This refreshing cucumber soup will help you to keep your cool on a hot day. And it’s low in calories, too.
As for chilled soups, if you haven’t tried one before (or if you just need a little more encouragement to get started with your first batch this season) they make a wonderful addition to any summertime menu.
As writer Louis P. DeGouy said in The Soup Book, published in 1949, “The refreshing chill and tang of these as a first course or as a “starter” is a wonderful nudge to one’s appetite.”
Perhaps truer words have never been spoken!
Sure, you could add a few slices of cucumber to your water with a wedge of lemon, and a sprig or two of mint. You could place a few more slices over your tired eyes. But we think the best way to take advantage of the cooling factor inherent to this fresh garden vegetable in the warm weather is to blend it up with yogurt and fresh herbs, to make a refreshing summertime soup.
Lemon juice, a little bit of garlic, and a bunch of fresh dill is all you’ll need to add refreshing flavor to this tasty dish. Like tzatziki dip in many ways, it has a lovely smooth texture that’s perfect for sipping.
Because all of the ingredients in this soup are raw, you also retain more of the nutrients than you might in your standard cooked soup.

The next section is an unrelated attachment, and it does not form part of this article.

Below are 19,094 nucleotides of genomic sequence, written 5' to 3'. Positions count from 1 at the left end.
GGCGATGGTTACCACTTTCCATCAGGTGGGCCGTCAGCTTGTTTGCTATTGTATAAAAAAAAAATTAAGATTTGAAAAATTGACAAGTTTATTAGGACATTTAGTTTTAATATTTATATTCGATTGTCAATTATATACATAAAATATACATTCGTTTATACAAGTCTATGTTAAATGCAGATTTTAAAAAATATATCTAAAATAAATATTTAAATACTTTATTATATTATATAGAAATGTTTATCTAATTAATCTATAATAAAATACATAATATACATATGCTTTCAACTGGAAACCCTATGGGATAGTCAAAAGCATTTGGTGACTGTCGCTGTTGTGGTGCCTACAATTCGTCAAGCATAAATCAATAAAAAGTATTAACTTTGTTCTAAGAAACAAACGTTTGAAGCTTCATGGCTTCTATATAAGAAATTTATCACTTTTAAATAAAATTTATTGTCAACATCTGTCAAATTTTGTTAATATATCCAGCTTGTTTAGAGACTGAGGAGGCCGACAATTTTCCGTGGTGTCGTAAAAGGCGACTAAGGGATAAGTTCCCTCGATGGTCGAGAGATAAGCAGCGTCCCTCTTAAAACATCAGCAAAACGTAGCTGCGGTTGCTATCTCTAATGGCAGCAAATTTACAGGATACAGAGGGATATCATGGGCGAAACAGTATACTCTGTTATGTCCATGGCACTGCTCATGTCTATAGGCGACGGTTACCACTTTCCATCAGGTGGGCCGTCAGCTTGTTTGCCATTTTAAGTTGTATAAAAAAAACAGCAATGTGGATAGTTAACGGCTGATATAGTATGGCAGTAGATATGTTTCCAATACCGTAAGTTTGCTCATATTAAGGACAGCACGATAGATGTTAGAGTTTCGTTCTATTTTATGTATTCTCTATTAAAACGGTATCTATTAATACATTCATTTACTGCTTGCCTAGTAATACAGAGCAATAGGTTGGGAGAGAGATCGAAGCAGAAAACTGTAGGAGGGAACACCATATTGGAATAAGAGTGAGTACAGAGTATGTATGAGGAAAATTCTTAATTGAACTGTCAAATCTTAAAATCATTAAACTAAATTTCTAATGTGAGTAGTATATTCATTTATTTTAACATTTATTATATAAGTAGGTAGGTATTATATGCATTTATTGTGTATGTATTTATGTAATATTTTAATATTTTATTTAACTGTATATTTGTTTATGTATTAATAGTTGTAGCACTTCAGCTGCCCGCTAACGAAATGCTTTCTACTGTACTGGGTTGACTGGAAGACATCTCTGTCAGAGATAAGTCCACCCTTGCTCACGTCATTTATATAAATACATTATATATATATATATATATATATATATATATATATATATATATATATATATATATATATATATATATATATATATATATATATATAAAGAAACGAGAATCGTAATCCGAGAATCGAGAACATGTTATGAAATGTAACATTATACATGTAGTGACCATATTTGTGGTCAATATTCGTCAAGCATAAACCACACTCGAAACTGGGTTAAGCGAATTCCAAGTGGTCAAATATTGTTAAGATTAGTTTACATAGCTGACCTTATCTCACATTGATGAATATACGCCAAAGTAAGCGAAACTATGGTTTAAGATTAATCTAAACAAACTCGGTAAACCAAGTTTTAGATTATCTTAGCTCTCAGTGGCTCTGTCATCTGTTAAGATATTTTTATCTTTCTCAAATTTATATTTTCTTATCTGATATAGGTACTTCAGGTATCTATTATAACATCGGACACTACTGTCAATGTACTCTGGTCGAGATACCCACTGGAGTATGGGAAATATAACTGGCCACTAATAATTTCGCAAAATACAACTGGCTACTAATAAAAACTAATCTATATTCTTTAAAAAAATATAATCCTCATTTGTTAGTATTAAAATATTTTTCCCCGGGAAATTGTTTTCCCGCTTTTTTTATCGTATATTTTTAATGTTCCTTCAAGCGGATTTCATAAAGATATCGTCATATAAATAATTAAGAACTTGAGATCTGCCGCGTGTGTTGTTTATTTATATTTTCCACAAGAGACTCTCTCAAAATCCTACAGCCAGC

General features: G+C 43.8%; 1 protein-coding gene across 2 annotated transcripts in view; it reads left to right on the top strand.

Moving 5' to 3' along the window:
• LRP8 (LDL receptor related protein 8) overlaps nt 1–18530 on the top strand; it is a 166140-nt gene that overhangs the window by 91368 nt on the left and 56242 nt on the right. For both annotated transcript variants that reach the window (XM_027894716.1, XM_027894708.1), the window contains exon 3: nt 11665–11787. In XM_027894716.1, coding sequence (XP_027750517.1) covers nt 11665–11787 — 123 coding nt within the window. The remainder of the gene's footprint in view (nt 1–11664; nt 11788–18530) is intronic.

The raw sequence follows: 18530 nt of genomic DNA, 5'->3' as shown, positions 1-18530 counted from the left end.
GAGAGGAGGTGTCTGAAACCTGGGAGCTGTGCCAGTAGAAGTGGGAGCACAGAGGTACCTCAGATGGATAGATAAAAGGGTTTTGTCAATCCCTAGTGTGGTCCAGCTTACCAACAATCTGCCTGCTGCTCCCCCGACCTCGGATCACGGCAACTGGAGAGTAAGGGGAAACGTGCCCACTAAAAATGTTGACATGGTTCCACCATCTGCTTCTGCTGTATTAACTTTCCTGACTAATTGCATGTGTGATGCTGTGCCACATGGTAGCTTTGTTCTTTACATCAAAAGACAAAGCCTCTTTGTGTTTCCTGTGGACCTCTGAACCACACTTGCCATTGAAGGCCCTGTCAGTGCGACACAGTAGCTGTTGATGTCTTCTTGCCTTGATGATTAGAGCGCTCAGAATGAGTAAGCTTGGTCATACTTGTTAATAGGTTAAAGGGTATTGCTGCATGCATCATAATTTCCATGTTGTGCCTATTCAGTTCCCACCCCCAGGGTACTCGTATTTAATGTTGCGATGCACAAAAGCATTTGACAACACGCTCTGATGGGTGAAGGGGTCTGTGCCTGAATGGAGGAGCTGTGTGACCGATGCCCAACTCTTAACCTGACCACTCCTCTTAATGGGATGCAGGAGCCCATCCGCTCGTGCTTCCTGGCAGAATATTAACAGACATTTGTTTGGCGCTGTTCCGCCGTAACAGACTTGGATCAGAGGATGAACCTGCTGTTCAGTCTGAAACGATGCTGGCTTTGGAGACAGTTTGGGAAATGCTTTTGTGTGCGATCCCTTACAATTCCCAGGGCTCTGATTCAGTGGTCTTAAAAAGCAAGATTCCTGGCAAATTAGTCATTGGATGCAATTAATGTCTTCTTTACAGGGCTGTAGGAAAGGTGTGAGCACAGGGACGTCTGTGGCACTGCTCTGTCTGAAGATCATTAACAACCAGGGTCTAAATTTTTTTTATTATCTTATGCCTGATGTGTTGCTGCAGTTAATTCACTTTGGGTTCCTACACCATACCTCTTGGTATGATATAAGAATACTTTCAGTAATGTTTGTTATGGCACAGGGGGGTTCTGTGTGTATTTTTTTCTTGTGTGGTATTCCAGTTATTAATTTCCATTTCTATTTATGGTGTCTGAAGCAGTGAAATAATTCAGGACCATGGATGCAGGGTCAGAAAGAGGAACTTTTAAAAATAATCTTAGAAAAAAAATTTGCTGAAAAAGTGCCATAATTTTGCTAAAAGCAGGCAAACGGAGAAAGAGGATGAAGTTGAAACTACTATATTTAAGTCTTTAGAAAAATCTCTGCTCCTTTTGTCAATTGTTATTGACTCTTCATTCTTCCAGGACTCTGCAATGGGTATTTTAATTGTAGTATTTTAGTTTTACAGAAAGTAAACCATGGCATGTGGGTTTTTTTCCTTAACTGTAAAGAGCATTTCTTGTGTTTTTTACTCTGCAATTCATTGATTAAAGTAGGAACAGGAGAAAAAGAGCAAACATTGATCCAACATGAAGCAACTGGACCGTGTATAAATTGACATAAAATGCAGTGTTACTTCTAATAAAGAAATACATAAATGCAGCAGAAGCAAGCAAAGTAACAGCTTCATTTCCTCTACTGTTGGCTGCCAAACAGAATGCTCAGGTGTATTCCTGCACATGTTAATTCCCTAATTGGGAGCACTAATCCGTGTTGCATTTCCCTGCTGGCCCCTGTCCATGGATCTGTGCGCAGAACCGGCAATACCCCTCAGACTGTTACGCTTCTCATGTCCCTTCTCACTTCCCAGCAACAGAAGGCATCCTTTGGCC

Packed with vitamins A and C, and silica from the cucumber, potassium, protein, calcium, and B vitamins from the yogurt, healthy phytonutrients, selenium, and phosphorus from the garlic, iron and magnesium from the dill, and vitamin C from the lemon juice, as well as a bit of healthy fiber from all of that fresh produce, this dish is both delicious and nutrient dense!
It’s also a low-calorie vegetarian option, the perfect light dish to serve when that sluggish feeling starts to set in after a long day spent outside in the sunshine.
Of course, the operative word when it comes to chilled soups is “chilled.” Blending tends to generate at least a little bit of heat, even when done quickly, so you’ll want to do what you can to fully cool the dish off before serving it to your parched and sun-beaten guests.
Here’s a tip from Louis DeGouy: “The main thing to remember is that cold soup must be really cold, just as hot soup must be really hot, to be good. No betwixt-and-between stuff here. Have the plates or bouillon cups chilled too. The beading of moisture that usually forms on the cups adds to the illusion of coolness.
“A quick way to get soup very cold is to pour it into the ice tray of the refrigerator. Watch it carefully from time to time so that it does not freeze. When it is just at the point of forming ice crystals, or in the case of jellied soup, has just jellied, take out the tray, and let it stand in the refrigerator until you are ready to serve the soup in cups or plates.”
We love these serving suggestions, and we know you will too!
If you’ve been fully converted to the train of chilled soups this summer, check out our 20 other chilled soup recipes to try, enjoy, and cool down with (as well as match any taste!).